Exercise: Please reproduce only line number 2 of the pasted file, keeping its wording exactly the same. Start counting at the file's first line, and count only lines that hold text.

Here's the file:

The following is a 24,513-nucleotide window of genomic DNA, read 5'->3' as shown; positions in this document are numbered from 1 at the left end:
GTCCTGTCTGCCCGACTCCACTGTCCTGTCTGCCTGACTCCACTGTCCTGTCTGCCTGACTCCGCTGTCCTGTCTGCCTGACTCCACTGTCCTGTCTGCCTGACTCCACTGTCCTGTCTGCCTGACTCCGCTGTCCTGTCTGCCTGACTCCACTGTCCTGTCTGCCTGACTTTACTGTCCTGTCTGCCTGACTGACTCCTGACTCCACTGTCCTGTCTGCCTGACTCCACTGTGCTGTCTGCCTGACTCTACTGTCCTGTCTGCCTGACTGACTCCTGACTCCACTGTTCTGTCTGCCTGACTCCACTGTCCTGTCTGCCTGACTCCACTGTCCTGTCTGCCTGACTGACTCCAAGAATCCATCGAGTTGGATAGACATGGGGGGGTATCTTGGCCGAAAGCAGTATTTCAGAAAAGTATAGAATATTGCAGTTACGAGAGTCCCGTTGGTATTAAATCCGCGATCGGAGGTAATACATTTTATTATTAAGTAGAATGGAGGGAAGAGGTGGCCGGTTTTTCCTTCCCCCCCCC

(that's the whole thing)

GTCCTGTCTGCCCGACTCCACTGTCCTGTCTGCCTGACTCCACTGTCCTGTCTGCCTGACTCCGCTGTCCTGTCTGCCTGACTCCACTGTCCTGTCTGCCTGACTCCACTGTCCTGTCTGCCTGACTCCGCTGTCCTGTCTGCCTGACTCCACTGTCCTGTCTGCCTGACTTTACTGTCCTGTCTGCCTGACTGACTCCTGACTCCACTGTCCTGTCTGCCTGACTCCACTGTGCTGTCTGCCTGACTCTACTGTCCTGTCTGCCTGACTGACTCCTGACTCCACTGTTCTGTCTGCCTGACTCCACTGTCCTGTCTGCCTGACTCCACTGTCCTGTCTGCCTGACTGACTCCAAGAATCCATCGAGTTGGATAGACATGGGGGGGTATCTTGGCCGAAAGCAGTATTTCAGAAAAGTATAGAATATTGCAGTTACGAGAGTCCCGTTGGTATTAAATCCGCGATCGGAGGTAATACATTTTATTATTAAGTAGAATGGAGGGAAGAGGTGGCCGGTTTTTCCTTCCCCCCCCC